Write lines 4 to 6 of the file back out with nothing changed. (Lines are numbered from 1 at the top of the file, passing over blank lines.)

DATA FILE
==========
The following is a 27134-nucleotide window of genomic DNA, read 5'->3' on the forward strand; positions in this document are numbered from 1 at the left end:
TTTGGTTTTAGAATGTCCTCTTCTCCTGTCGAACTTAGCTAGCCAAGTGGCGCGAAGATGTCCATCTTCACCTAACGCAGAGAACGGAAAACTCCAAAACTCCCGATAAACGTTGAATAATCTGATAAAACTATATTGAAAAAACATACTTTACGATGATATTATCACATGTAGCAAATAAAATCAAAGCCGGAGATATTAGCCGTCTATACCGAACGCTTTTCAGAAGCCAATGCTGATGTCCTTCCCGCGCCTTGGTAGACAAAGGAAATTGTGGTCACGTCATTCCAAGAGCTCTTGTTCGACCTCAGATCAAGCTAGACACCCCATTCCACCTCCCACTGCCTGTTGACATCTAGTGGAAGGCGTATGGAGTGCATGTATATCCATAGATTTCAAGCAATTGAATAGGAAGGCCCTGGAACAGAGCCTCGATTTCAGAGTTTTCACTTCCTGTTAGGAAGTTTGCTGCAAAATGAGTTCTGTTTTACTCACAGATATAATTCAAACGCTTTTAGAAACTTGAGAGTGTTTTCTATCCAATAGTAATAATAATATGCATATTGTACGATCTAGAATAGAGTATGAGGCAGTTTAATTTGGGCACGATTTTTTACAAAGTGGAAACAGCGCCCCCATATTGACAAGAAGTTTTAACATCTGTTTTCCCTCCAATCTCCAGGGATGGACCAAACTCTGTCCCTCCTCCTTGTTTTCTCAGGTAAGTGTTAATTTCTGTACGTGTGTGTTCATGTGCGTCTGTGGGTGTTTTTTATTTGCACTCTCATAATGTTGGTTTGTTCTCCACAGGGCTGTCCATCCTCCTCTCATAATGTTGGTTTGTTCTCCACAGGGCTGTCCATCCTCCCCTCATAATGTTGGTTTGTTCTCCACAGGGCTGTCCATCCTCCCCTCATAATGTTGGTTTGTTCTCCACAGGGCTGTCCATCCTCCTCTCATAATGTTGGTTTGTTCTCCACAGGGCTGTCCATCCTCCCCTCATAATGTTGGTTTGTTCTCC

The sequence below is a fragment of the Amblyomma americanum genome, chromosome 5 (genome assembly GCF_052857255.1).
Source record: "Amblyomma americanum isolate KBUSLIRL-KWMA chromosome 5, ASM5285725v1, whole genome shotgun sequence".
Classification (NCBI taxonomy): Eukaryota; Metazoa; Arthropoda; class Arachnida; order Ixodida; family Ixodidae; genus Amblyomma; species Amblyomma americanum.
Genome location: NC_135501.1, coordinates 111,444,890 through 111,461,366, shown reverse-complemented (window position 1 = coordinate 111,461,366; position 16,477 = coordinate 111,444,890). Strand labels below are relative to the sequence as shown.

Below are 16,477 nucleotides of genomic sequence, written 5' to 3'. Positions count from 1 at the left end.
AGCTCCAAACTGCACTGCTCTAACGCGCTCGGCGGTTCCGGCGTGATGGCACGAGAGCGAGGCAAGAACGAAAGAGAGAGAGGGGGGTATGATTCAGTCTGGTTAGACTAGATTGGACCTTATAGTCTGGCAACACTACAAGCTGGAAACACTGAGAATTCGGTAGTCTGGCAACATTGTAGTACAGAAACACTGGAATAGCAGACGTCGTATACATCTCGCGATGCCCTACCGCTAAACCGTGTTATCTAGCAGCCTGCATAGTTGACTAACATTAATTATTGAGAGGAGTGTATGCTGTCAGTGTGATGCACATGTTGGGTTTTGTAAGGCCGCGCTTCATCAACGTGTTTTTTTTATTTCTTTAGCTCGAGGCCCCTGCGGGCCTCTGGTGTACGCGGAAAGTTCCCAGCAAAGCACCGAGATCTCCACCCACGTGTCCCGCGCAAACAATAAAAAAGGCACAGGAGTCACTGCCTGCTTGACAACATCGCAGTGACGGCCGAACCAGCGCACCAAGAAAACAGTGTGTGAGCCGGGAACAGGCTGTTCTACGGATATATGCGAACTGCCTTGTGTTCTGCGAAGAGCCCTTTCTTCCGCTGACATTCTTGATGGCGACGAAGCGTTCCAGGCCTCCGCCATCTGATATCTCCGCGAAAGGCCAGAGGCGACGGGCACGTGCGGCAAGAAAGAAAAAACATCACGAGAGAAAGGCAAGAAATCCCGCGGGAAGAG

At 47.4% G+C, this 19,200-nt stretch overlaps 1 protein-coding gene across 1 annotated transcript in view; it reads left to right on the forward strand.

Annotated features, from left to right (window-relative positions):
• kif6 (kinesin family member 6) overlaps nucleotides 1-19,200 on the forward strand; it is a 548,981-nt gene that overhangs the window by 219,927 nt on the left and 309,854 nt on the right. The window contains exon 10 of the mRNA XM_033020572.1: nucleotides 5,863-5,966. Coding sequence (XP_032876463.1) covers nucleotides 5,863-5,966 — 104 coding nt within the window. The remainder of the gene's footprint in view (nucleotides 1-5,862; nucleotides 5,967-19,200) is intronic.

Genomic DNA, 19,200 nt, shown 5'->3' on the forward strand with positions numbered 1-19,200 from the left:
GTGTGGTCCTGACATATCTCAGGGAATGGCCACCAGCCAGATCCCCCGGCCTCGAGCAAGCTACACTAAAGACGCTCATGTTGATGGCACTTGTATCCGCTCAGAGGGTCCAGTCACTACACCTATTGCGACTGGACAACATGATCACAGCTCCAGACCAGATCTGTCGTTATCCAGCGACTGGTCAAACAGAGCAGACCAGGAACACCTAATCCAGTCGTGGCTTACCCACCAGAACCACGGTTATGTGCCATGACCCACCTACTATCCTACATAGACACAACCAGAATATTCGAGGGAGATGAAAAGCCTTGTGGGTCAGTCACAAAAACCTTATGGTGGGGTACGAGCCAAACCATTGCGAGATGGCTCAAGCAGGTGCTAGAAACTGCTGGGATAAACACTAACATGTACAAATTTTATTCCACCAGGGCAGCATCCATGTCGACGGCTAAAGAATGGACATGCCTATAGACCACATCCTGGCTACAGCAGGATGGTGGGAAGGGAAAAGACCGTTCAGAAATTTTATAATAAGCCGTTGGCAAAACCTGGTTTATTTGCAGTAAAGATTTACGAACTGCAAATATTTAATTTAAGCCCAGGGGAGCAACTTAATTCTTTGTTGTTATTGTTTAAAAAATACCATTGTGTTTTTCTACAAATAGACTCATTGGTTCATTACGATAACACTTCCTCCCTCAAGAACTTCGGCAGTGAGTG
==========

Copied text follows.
Source record: "Amblyomma americanum isolate KBUSLIRL-KWMA chromosome 5, ASM5285725v1, whole genome shotgun sequence".
Classification (NCBI taxonomy): Eukaryota; Metazoa; Arthropoda; class Arachnida; order Ixodida; family Ixodidae; genus Amblyomma; species Amblyomma americanum.
Genome location: NC_135501.1, coordinates 111,444,890 through 111,461,366, shown reverse-complemented (window position 1 = coordinate 111,461,366; position 16,477 = coordinate 111,444,890). Strand labels below are relative to the sequence as shown.